3 Things 4-26
04/26/2021 Although MAS is a financial services company, not everything published herein will be about numbers or investing. But no matter the topic, we hope for three things: 1) That you find the time you spend engaged worthwhile. 2) That you’ll reach out to us for help in any of our areas of expertise if something we discuss creates an urging in you to do so. 3) That you’ll share this with somebody new each time you read it. Thing One Another Thought On Annuities If running out of money in retirement is a concern (which it usually is for potential annuity buyers), but the high fees leave you cold to the idea, there is another alternative, Retirement Income Funds. RIFs are essentially annuities without the restrictive contracts and excessive fees. Actually, there are no insurance companies involved at all. Companies like Fidelity and Vanguard typically administer them. Usually, there are no up-front fees and there are no surrender fees. So if you ever decide you want out, at any time, you can do so without incurring any financial penalty. But while you’re in, you’ll receive monthly payments that initially come from your beginning balance but will eventually, assuming positive returns, also include money generated from capital gains and dividends. The way the funds pay out is flexible so you can either set them up using the widely adopted 4% rule, which says that on average, retirees should be able to withdraw 4% of their invested assets each year in retirement and reasonably expect to have their money last 30 years, or you could customize your income stream to suit your varying needs. In addition to the above features, most RIFs annual fees range from .4% to around 1% (versus 5% or more for traditional annuities), making them both more flexible and more desirable than annuities. But what you gain in flexibility you give up in guaranteed income because, unlike most annuities, there is downside risk – and the fund owner (you) bears all of it. So, if the market goes down and you’re invested in a RIF that is heavily stock-weighted, you will see your balance shrink as well. The same is true in the opposite direction, of course, and stocks tend to go up over time, but they don’t go up in a straight line. Holding time is definitely a key factor. The more time you can afford to patiently hold your selected fund, the better off you will be – that is, assuming history is a valid indicator. So, to recap and state the obvious, RIFs aren’t for everyone, nor are individual stocks, nor are annuities. You should examine your specific circumstances carefully in determining which, if any, of the options is right for you. If you need help with that, let us know.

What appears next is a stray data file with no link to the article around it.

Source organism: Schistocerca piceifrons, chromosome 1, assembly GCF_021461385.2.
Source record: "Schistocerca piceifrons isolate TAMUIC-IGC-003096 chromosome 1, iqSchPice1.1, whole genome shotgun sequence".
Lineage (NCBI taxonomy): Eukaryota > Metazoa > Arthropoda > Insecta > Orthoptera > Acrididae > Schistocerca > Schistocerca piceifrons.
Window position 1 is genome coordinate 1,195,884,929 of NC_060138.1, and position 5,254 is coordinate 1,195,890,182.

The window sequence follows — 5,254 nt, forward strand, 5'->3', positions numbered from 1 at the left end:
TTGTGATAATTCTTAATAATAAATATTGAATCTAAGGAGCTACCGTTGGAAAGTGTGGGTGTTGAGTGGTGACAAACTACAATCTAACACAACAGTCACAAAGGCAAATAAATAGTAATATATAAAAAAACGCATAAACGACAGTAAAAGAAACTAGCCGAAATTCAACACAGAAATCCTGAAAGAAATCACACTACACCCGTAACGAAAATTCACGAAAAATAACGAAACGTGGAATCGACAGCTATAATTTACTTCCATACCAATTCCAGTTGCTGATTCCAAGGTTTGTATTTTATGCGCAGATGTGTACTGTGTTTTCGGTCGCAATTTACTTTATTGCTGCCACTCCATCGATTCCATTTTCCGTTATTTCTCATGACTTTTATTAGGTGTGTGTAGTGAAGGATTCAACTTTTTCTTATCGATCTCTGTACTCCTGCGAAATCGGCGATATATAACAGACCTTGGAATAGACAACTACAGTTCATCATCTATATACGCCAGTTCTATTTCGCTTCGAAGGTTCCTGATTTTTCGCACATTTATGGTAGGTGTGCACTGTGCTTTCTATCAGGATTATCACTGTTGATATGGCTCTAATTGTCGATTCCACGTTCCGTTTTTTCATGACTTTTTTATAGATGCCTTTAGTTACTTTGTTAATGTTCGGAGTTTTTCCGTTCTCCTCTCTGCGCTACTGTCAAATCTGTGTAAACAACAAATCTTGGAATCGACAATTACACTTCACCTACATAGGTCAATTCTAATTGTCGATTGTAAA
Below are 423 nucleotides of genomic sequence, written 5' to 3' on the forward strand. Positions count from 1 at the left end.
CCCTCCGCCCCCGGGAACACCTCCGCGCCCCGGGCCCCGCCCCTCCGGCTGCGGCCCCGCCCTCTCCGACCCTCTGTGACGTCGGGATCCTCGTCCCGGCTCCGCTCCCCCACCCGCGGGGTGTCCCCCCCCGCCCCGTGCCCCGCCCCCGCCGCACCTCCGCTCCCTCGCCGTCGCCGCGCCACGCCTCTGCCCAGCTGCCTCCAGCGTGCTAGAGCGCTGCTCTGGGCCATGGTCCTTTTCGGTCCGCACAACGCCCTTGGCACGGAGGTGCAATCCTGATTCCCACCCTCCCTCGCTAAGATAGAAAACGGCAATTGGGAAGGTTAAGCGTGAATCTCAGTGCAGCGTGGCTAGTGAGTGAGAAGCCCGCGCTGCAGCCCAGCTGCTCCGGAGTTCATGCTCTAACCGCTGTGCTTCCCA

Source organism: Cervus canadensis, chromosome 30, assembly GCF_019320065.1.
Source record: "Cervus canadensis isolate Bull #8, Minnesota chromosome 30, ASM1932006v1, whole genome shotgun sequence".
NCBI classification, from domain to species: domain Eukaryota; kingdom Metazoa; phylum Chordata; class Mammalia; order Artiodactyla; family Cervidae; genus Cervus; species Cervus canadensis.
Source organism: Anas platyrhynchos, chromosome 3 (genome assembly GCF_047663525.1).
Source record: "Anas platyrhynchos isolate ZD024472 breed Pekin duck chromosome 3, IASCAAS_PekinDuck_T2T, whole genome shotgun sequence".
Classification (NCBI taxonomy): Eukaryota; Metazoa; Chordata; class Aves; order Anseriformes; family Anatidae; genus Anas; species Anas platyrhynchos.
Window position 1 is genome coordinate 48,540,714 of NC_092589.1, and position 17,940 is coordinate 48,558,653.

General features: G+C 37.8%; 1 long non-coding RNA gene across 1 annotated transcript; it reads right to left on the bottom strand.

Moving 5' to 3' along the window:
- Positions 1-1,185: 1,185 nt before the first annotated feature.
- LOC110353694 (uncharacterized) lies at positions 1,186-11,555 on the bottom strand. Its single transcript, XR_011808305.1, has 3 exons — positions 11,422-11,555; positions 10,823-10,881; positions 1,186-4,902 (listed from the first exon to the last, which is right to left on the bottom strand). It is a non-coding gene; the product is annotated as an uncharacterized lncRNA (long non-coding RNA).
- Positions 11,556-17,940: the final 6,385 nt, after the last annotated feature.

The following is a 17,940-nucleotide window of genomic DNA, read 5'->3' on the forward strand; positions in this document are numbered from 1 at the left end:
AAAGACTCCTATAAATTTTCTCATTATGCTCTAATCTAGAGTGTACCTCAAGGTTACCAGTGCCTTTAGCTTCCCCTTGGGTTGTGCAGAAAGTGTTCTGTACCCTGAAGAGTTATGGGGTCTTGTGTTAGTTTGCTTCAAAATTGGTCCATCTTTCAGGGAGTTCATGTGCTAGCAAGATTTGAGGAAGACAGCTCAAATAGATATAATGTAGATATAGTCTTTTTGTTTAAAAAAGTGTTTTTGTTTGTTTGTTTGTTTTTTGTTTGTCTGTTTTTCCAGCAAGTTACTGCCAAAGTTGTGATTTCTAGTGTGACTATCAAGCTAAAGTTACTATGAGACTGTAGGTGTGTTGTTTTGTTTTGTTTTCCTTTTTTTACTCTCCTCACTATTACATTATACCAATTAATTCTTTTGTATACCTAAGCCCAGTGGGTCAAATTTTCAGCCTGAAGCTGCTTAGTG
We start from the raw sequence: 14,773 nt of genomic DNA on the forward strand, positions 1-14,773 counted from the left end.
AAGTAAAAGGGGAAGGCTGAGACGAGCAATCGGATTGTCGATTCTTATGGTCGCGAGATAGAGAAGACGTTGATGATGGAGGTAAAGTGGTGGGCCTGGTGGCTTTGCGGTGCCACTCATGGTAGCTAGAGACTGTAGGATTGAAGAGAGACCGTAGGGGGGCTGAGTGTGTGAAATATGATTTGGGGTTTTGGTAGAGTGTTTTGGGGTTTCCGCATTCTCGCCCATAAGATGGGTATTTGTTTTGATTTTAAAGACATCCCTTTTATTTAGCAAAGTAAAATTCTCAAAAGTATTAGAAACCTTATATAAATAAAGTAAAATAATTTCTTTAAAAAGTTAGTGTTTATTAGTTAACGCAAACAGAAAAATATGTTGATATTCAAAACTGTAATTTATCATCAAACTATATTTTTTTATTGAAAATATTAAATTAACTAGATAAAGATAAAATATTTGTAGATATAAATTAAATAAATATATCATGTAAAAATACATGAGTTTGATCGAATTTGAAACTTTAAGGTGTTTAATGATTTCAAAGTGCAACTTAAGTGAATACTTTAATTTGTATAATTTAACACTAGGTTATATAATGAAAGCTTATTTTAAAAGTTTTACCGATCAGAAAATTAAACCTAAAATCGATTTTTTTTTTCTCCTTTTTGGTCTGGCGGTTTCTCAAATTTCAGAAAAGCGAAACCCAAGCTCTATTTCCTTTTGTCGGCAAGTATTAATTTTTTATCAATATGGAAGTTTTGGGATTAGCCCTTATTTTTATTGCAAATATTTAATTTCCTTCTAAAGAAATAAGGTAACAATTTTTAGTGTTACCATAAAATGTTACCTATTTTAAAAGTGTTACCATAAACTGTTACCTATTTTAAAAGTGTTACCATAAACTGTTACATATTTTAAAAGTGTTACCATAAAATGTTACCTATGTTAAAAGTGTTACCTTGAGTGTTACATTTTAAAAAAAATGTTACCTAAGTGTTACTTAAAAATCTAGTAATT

Thing Two To College Or Not To College The cost of college has reached ridiculous heights today. The total average annual cost of attendance at an in-state public or private school is either $26,820 (public) or $54,880 (private). A young person and his family should therefore expect to pay either $107,280 or $219,520 over the next four years (according to Forbes magazine). Add in the interest on the student loans and the opportunity costs and they can actually expect to pay much more. That doesn’t mean it’s a bad choice, but going the college route should definitely be weighed against the future income that will be generated versus the alternatives rather than just undertaken as the default next step. The newspapers are filled with stories of college graduates who are drowning in student debt and working jobs that didn’t require degrees at all. Meanwhile, the old stand-by alternatives to going to college as the route to a good job are still there. The trucking industry is chronically short of drivers and there seems to always be highly compensated work in the trades (plumbing, carpentry welding, etc.,). Their average starting wage is around $45,000. In addition to the stand-by occupations, there will always be entrepreneurial opportunities - as long as we are free anyway. There are options out there, in other words. And speaking of options and how to examine them, Thomas Sowell, who was mentioned just last week, was once asked the following, which is instructive for this topic: Interviewer: “What advice would you give a young Thomas Sowell…how do you make something of yourself in America today?” Thomas Sowell: “The way anybody else would. You equip yourself with skills that people are willing to pay for.” The logical add-on to his reply in the context of this subject is that you should be mindful of the price of the equipping process.
Thing Three Just A Thought “Ain’t no man can avoid being born average, but there ain’t no man got to be common.”." - Satchel Paige